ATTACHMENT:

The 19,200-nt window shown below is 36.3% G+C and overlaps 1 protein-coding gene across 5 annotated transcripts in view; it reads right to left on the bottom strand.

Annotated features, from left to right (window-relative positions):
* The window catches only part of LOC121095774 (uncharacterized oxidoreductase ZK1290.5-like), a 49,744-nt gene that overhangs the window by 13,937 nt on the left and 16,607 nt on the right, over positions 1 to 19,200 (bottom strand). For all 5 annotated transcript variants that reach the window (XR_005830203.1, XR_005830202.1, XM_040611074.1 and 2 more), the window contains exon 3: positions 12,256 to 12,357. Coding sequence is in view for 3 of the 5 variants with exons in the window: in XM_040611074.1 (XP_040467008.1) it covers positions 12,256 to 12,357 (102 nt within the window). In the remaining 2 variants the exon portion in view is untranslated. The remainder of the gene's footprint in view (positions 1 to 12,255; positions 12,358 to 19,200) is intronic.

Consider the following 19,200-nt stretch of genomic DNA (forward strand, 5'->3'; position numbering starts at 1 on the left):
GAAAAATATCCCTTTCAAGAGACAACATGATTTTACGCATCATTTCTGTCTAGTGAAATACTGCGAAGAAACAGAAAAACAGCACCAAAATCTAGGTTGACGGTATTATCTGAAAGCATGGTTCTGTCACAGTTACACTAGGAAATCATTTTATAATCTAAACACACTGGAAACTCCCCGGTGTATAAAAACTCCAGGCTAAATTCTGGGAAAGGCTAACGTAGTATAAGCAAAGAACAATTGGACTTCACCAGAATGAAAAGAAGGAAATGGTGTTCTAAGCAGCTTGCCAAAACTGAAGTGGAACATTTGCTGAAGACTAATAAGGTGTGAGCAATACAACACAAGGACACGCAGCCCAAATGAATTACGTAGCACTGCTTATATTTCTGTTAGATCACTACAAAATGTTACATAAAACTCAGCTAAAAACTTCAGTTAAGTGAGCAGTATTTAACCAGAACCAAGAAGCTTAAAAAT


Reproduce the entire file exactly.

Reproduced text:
The 19,200-nt window shown below is 36.3% G+C and overlaps 1 protein-coding gene across 5 annotated transcripts in view; it reads right to left on the bottom strand.

Annotated features, from left to right (window-relative positions):
* The window catches only part of LOC121095774 (uncharacterized oxidoreductase ZK1290.5-like), a 49,744-nt gene that overhangs the window by 13,937 nt on the left and 16,607 nt on the right, over positions 1 to 19,200 (bottom strand). For all 5 annotated transcript variants that reach the window (XR_005830203.1, XR_005830202.1, XM_040611074.1 and 2 more), the window contains exon 3: positions 12,256 to 12,357. Coding sequence is in view for 3 of the 5 variants with exons in the window: in XM_040611074.1 (XP_040467008.1) it covers positions 12,256 to 12,357 (102 nt within the window). In the remaining 2 variants the exon portion in view is untranslated. The remainder of the gene's footprint in view (positions 1 to 12,255; positions 12,358 to 19,200) is intronic.

Consider the following 19,200-nt stretch of genomic DNA (forward strand, 5'->3'; position numbering starts at 1 on the left):
GAAAAATATCCCTTTCAAGAGACAACATGATTTTACGCATCATTTCTGTCTAGTGAAATACTGCGAAGAAACAGAAAAACAGCACCAAAATCTAGGTTGACGGTATTATCTGAAAGCATGGTTCTGTCACAGTTACACTAGGAAATCATTTTATAATCTAAACACACTGGAAACTCCCCGGTGTATAAAAACTCCAGGCTAAATTCTGGGAAAGGCTAACGTAGTATAAGCAAAGAACAATTGGACTTCACCAGAATGAAAAGAAGGAAATGGTGTTCTAAGCAGCTTGCCAAAACTGAAGTGGAACATTTGCTGAAGACTAATAAGGTGTGAGCAATACAACACAAGGACACGCAGCCCAAATGAATTACGTAGCACTGCTTATATTTCTGTTAGATCACTACAAAATGTTACATAAAACTCAGCTAAAAACTTCAGTTAAGTGAGCAGTATTTAACCAGAACCAAGAAGCTTAAAAAT